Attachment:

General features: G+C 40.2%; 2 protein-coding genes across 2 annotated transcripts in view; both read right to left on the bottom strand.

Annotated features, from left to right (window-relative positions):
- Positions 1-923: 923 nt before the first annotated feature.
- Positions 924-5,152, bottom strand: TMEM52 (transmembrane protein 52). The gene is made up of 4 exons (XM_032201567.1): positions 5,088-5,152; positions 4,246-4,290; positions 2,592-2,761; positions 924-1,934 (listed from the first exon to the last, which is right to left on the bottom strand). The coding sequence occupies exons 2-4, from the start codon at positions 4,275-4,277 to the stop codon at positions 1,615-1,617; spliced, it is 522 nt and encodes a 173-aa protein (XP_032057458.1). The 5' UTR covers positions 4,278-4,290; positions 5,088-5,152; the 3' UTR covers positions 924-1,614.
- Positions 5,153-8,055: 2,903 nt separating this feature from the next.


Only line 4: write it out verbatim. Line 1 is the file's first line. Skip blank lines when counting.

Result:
- Positions 924-5,152, bottom strand: TMEM52 (transmembrane protein 52). The gene is made up of 4 exons (XM_032201567.1): positions 5,088-5,152; positions 4,246-4,290; positions 2,592-2,761; positions 924-1,934 (listed from the first exon to the last, which is right to left on the bottom strand). The coding sequence occupies exons 2-4, from the start codon at positions 4,275-4,277 to the stop codon at positions 1,615-1,617; spliced, it is 522 nt and encodes a 173-aa protein (XP_032057458.1). The 5' UTR covers positions 4,278-4,290; positions 5,088-5,152; the 3' UTR covers positions 924-1,614.